Time-travel back to the mid-1800s — for a contemporary school project on the lives of slave women. … Come again?
Don’t let the premise throw you. The Unexpected, by Helen Collier, sneaks up on the reader in the way that thoughtful science fiction does. It takes you out of your reality and puts you in someone else’s. This book serves up a dose of fantasy and magical realism that delivers hard truths about racism and the legacy of slavery in a digestible manner.
Confronting racism. The story begins as Dawn, a white woman, and Tony, a Black man, agree to a college debate on the experiences of Black women under slavery. Dawn is unconscious of her privilege, ignorance, and casual racism. But she learns.
As in other writings by Helen Collier, a fantastical role is played by Meow, a time-traveling alien in the form of a large blue Louisiana catfish.
Meow whisks Dawn to a Louisiana cotton plantation in 1842. There she spends one week with May Bee, an enslaved young mother who is the only one able to see or hear Dawn.
Meow challenges Dawn to not only observe the situation, but feel what May Bee feels. She accepts, not out of empathy, but for “the thrill of having the best report” when she gets home. In return, Meow charges Dawn with saving May Bee’s two babies from getting sold off to another slave owner. Dawn has no idea what she has gotten herself into. She has a long way to go in a short period of time. But with some surprising twists in the road, she gets there.
This isn’t Disney. There are no happy Black folks working in the fields by day and going home to their families at night. Life is pain, exhaustion, starvation, rape, danger and degradation.
The slave women work from sunrise, or earlier, to nightfall. And they are expected to provide their bodies to their masters on demand.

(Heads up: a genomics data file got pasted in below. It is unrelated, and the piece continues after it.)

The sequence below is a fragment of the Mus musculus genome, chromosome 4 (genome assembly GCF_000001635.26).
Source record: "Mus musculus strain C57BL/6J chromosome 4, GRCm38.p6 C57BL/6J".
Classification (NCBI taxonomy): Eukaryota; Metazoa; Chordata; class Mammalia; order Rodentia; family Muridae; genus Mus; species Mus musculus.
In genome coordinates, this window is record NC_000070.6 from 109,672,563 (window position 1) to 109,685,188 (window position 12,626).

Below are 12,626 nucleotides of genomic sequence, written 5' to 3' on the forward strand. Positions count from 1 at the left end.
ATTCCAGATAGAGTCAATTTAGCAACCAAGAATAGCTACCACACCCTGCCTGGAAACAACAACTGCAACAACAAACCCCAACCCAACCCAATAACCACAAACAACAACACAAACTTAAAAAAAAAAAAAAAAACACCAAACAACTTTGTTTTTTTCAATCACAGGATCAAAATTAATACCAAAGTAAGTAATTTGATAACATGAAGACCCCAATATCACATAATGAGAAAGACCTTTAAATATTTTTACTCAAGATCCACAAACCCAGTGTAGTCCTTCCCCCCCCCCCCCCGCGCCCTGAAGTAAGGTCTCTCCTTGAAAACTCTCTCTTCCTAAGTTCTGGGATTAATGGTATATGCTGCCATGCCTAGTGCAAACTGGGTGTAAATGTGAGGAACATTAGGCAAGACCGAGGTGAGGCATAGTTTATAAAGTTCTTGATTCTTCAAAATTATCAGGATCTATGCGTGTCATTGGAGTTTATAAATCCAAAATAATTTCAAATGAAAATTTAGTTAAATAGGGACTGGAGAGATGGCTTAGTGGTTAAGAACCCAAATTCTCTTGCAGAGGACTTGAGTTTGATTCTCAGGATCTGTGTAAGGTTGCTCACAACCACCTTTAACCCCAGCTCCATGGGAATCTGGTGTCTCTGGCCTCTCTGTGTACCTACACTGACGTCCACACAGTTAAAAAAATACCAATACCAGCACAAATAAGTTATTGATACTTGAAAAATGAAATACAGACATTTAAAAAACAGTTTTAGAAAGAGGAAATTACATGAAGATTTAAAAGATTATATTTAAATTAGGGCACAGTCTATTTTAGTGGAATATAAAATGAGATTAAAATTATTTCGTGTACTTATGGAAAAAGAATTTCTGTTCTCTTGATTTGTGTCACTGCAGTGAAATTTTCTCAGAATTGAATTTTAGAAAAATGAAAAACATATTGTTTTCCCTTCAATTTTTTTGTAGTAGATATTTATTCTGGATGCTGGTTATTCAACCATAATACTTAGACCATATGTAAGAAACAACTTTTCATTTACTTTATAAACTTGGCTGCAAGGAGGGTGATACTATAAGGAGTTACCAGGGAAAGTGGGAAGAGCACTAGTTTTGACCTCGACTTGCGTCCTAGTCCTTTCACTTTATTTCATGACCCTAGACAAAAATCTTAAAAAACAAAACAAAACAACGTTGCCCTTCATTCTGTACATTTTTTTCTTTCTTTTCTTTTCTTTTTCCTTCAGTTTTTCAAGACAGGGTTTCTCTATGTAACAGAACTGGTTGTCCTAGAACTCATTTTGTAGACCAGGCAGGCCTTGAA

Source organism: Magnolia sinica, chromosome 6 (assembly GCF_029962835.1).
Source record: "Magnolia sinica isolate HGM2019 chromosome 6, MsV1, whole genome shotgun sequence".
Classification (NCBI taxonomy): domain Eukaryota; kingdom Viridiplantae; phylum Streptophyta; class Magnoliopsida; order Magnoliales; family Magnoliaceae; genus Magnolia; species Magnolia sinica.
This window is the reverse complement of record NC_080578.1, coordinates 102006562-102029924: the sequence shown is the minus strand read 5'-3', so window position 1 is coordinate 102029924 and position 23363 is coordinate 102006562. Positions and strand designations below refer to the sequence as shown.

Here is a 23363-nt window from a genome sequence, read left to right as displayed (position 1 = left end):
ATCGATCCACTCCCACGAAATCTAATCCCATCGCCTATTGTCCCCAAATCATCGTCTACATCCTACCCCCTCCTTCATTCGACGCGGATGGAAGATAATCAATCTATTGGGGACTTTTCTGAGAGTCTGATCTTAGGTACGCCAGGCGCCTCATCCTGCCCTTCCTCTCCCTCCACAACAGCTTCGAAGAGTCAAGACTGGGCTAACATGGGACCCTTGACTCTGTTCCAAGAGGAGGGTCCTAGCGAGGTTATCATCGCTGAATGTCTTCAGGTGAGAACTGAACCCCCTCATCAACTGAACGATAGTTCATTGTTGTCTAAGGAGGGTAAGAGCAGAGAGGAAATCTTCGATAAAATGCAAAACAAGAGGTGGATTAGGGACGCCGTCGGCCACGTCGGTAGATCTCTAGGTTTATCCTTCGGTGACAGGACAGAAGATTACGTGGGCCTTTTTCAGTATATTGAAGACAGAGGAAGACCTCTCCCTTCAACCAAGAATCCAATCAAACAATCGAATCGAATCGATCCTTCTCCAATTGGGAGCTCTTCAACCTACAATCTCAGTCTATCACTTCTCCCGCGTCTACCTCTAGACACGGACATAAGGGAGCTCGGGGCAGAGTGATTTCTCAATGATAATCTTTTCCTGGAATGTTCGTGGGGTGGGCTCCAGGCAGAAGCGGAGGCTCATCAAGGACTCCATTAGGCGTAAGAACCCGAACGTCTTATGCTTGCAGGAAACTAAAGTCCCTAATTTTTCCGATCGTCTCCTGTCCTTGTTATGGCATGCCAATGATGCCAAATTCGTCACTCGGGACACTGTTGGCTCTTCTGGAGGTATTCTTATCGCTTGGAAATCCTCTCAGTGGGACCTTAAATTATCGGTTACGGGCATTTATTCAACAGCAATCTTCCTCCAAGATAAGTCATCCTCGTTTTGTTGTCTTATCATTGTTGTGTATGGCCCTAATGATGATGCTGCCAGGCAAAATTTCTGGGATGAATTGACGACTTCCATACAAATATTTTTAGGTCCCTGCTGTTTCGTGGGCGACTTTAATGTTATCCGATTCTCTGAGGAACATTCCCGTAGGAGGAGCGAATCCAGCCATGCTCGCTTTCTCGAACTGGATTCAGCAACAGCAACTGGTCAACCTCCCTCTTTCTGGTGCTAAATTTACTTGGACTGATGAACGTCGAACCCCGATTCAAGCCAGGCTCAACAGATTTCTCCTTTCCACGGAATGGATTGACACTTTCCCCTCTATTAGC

Through Dawn and May Bee’s emotional and physical connection, we feel the trauma. This could just leave the reader horrified and depressed. But The Unexpected doesn’t stop there. It pushes through to hope, love and resistance.
A story of relations. Collier crafts fragile scenes of May Bee with her babies. Of May Bee and Dawn talking, trying to understand each other’s realities. Of slaves resisting in ways large and small. When the mistress of the house, looking for stolen food, demands May Bee turn out her apron pockets, the other slave women protect her by passing the food-laden apron among each other.
Collier shows the power differences between the poor white overseer and the rich plantation owner. She highlights the role of white mistresses who aided and abetted the dehumanization of slaves. Collier underscores how relations between people — white women and white men, Black women and Black men, white and Black women — were warped in different ways by slavery and how some of these distortions remain in force today.
The author often raises more questions than she answers, but that’s okay. She lets readers draw their own conclusions.
One thing that comes across clearly is Collier’s belief in the power and necessity of Black women and white women working together for humanity’s survival.
Eventually, Dawn returns to the present to give her report. Her classmates are floored when she states, “There is no such history as Black history in our country. … Everything that has occurred in this country is every American’s history — good and bad. It’s about us as a people and the choices made by our ancestors hundreds of years ago. Those choices and decisions have brought us to the present day.”
Fearless vision. Collier is fierce in her beliefs. She boldly presents her unconventional visions, as she does in her four other books.
Her voice is that of a working-class Black woman from East St. Louis, someone who may not have received much encouragement to write or tell her truths, but who was compelled to do both. And you can’t help but listen. Agree with her, or don’t. But Collier is going to challenge your assumptions.
The Unexpected is a real page-turner, with a story that remains in the mind long after the cover is closed. In the end, it’s a tale of resiliency. Of Black and white women affecting each other’s lives. And of the need for them, and us, to work together to create the kind of world in which all can thrive.
Viggiani is a lifelong fan of science fiction and fantasy. Send your questions and ideas to FSnews@socialism.com.